Chimpanzee Tracking is one of the best things to do in Uganda and it’s a wildlife experience you’ll never forget. You have a 90 per cent chance of spotting wild chimpanzees in the dense forests of Uganda and it’s one of the best places in the world to see wild chimpanzees in their natural environment.
A large number of wild chimps live in the Kibale Forest National Park near Fort Portal and that’s where I had my first experience tracking chimpanzees.
In Kibale Forest near Fort Portal, there are five groups of wild chimps that are habituated. This means that they’re used to having people around for a short time each day. And to see the chimps at Kibale you must book with the Ugandan Wildlife Authority (UWA). A Park Ranger will take you into the forest on a chimpanzee tracking expedition and you can watch the cheeky primates as they go about their lives in the forest. Tracking the playful chimps in their natural habitat is an adventure and a truly delightful experience that you shouldn’t miss if you’re in Uganda.
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- Chimpanzee tracking in Uganda
- Tracking wild chimpanzees
- Cheeky wild chimps
- Wild animals in Kibale Forest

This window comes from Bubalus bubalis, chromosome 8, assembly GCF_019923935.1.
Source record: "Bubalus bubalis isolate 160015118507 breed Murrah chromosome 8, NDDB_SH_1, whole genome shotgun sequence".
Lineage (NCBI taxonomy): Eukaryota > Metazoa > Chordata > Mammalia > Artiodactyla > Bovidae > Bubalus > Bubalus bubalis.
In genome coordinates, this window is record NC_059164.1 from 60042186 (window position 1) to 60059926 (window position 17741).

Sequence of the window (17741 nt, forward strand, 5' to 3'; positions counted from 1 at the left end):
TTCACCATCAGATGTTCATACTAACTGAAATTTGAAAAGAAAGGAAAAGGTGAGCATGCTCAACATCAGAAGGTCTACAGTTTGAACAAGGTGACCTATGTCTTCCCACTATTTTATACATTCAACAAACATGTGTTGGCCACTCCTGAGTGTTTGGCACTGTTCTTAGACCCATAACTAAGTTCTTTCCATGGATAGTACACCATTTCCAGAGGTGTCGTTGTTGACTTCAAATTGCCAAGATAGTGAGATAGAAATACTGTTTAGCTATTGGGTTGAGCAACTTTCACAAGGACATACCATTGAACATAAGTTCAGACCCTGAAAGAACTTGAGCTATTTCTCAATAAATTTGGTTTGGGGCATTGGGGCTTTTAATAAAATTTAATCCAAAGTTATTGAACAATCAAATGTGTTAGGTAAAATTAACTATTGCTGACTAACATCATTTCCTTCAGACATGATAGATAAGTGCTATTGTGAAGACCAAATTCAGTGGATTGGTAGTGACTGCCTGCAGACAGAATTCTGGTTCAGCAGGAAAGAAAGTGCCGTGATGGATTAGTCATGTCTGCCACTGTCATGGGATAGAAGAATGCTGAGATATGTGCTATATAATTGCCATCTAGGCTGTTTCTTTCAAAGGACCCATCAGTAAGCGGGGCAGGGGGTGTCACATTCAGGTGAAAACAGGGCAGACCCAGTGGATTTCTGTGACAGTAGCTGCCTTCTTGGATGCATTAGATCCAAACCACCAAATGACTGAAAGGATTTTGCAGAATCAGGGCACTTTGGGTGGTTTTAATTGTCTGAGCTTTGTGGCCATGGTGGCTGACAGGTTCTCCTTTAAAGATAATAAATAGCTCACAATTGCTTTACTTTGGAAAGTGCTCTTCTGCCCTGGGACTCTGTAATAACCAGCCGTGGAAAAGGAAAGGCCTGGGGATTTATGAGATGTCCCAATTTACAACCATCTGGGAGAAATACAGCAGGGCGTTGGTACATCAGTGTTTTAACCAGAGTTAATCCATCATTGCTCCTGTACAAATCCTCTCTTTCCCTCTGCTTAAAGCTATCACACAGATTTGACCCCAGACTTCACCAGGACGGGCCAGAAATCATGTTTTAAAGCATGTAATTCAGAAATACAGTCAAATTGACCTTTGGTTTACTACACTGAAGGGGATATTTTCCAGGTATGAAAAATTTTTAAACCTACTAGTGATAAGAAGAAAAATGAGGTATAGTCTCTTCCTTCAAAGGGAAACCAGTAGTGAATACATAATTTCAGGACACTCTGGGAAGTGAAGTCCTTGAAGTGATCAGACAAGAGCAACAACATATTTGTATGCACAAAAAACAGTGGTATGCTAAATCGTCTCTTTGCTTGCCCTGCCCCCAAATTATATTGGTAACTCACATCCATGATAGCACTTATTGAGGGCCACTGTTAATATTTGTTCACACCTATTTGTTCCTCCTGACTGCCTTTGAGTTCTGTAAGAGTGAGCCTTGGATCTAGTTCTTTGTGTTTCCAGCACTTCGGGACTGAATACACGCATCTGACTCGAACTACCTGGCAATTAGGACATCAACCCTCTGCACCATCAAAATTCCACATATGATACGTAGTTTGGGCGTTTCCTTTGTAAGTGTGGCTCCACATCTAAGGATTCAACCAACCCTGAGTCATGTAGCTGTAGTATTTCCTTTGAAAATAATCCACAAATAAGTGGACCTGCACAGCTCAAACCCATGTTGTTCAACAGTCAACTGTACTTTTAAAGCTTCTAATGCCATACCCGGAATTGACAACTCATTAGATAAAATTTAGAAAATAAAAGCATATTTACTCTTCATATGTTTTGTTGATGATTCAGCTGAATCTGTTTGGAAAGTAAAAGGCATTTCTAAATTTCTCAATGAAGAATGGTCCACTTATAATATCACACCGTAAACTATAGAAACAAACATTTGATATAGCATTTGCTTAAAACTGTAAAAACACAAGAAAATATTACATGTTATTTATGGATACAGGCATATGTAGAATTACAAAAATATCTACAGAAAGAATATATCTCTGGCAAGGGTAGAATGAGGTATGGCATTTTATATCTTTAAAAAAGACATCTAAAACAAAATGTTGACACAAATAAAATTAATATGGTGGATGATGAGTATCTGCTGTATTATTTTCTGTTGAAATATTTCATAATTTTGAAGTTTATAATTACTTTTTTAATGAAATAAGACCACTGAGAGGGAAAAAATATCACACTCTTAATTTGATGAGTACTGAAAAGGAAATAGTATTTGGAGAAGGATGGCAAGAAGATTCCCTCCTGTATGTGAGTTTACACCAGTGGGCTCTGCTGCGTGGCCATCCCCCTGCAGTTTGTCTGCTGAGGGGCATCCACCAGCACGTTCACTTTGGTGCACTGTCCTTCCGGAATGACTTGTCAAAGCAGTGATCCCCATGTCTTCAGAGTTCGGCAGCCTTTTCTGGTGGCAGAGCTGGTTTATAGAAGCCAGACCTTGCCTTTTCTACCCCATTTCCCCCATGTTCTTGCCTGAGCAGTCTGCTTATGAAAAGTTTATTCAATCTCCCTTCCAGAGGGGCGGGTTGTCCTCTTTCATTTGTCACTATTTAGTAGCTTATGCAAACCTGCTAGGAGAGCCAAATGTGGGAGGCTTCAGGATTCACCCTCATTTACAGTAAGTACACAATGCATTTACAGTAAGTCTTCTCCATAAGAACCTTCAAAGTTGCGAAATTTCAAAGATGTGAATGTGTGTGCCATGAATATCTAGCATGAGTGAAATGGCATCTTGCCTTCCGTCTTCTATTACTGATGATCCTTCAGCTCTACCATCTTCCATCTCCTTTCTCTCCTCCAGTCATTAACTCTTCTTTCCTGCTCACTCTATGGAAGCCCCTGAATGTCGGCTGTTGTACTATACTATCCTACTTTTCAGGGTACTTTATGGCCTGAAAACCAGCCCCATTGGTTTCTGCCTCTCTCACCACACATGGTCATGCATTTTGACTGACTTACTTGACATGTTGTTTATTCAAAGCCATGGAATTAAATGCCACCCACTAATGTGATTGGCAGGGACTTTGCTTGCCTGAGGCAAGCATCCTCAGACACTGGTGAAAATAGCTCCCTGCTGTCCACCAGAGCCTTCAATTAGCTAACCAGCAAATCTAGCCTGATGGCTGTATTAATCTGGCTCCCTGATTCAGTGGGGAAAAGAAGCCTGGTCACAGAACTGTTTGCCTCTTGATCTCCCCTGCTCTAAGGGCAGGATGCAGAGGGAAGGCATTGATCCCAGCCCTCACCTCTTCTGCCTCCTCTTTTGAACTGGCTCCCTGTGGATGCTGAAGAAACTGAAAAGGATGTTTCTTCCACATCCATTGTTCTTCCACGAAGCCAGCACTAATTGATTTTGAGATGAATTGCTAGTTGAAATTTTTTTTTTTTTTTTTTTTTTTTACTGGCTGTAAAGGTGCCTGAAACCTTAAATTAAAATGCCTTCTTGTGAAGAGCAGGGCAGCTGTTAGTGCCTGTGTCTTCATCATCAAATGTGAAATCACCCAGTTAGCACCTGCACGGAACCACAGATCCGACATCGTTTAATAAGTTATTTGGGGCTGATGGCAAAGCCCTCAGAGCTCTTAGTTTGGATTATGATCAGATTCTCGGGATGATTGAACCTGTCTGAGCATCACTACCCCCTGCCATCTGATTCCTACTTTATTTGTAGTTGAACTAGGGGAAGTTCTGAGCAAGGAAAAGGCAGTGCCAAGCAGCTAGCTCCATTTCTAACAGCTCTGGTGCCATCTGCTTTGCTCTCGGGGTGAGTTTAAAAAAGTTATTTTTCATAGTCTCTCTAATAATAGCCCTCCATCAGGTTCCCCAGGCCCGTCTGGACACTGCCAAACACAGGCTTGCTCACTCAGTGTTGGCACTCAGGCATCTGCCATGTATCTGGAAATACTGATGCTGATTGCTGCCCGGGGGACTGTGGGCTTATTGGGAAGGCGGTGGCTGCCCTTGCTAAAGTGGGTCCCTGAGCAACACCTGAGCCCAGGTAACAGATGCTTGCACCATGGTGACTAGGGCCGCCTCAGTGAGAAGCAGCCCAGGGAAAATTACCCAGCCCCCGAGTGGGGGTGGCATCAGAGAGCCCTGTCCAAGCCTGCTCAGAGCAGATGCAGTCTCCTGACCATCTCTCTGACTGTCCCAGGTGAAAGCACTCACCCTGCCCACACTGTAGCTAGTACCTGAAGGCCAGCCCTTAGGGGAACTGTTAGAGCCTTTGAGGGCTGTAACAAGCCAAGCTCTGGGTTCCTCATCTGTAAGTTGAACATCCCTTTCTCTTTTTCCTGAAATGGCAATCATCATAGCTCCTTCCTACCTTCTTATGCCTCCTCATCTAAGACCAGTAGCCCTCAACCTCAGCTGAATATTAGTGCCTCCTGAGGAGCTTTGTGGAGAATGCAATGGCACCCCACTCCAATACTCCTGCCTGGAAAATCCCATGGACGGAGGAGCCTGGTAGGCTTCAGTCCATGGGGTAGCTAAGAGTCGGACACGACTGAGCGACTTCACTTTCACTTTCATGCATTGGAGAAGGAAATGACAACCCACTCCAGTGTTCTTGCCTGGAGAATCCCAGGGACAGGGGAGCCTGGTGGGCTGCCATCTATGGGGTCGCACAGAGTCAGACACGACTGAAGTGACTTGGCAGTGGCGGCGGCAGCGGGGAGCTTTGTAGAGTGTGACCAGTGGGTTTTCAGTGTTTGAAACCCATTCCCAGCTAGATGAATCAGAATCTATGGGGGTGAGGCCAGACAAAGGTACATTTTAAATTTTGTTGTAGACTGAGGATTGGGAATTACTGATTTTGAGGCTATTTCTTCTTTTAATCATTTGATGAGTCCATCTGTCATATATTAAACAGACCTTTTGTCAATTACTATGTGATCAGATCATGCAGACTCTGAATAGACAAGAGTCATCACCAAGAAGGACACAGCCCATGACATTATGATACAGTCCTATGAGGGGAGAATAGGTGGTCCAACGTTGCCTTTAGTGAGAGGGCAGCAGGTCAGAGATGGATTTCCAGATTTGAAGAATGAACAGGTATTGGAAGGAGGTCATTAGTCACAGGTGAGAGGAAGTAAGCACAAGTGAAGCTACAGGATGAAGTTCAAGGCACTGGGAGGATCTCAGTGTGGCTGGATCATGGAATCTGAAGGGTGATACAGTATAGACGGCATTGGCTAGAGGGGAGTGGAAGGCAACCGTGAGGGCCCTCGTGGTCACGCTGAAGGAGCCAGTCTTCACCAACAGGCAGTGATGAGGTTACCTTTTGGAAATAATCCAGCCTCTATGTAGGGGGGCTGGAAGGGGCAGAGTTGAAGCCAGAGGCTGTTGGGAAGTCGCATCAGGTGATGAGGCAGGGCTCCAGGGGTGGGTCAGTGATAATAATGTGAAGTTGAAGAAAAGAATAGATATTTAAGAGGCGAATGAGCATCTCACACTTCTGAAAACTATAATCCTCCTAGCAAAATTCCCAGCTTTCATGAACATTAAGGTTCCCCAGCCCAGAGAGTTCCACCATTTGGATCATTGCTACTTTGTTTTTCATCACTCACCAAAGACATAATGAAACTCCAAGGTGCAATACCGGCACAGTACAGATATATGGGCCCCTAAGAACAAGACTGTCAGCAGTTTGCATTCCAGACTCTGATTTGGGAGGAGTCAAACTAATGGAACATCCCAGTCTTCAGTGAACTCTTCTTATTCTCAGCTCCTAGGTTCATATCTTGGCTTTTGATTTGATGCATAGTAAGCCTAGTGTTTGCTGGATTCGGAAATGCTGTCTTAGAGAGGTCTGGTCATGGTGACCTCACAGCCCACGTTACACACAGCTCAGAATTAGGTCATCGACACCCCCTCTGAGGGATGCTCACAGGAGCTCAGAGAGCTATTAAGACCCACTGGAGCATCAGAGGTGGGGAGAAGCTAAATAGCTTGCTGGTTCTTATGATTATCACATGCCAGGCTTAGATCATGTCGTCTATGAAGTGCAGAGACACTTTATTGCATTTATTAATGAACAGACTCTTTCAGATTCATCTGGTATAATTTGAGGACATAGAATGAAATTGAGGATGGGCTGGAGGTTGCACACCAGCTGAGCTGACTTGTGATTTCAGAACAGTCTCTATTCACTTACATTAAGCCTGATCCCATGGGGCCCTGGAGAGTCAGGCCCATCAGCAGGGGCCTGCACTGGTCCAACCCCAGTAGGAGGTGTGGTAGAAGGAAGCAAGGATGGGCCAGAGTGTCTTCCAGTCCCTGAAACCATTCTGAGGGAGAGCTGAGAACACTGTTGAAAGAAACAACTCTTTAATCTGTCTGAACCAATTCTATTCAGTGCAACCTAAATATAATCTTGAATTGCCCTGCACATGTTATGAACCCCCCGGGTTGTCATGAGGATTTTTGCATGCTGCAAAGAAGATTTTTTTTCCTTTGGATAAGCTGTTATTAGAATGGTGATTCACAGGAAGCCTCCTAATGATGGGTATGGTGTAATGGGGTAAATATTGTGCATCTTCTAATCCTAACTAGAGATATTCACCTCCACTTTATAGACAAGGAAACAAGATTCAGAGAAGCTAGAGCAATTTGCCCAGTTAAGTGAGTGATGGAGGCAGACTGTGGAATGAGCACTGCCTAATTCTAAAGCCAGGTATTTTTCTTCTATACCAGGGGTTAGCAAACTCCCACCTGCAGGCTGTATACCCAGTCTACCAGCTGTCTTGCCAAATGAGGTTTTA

- How much does Chimpanzee Tracking cost?
- Plan ahead for chimpanzee tracking
- When to Go
- What to take for Chimpanzee Tracking
- How To Get to Fort Portal & Kibale Forest
- Where to Stay for Chimpanzee Tracking
- Adventure Travel essentials
- Final Thoughts
Chimpanzee tracking in Uganda
Chimpanzee tracking was a highlight of my trip to Uganda and we planned ahead by booking out chimp permits at the UWA office when we were in Kampala, the capital of Uganda. We hired a private car and driver to take us to Fort Portal and it took around 4 hours to get there from Kampala.
We booked the 8 am chimpanzee tracking safari and our driver Nicholas was a bit late collecting us from our hotel in Fort Portal as his car had been parked in. (Delays are common when you travel in Africa).
From Fort Portal, it was a half-hour drive to the forest and Nicholas dropped us at the UWA National Park office where our permits were checked. Then we met our local UWA ranger guide, Annette. Dressed in khaki fatigues with gumboots and a rifle, Annette looked extremely capable.
Tracking wild chimpanzees
Our guide, Annette found the wild chimps quite quickly after about half an hour of tracking and we were allowed only an hour to observe them.
There were a few other small groups with their own ranger guide out in the forest that morning and the rangers had walkie-talkies and were helping each other to find the chimpanzees who roam wild in the forest.
It took another half hour to walk back to headquarters so we were in the forest for a couple of hours all up.
**NOTE** Sometimes the chimps are harder to find and it can take longer than this if they’ve wandered further into the forest.
Cheeky wild chimps
When we were waiting for the wild chimpanzees to come down from the treetops, another small group of visitors began talking loudly amongst themselves. This group suddenly found themselves standing under a waterfall coming from the treetops. One of the wild chimpanzees had decided to relieve himself from above and was peeing on their heads.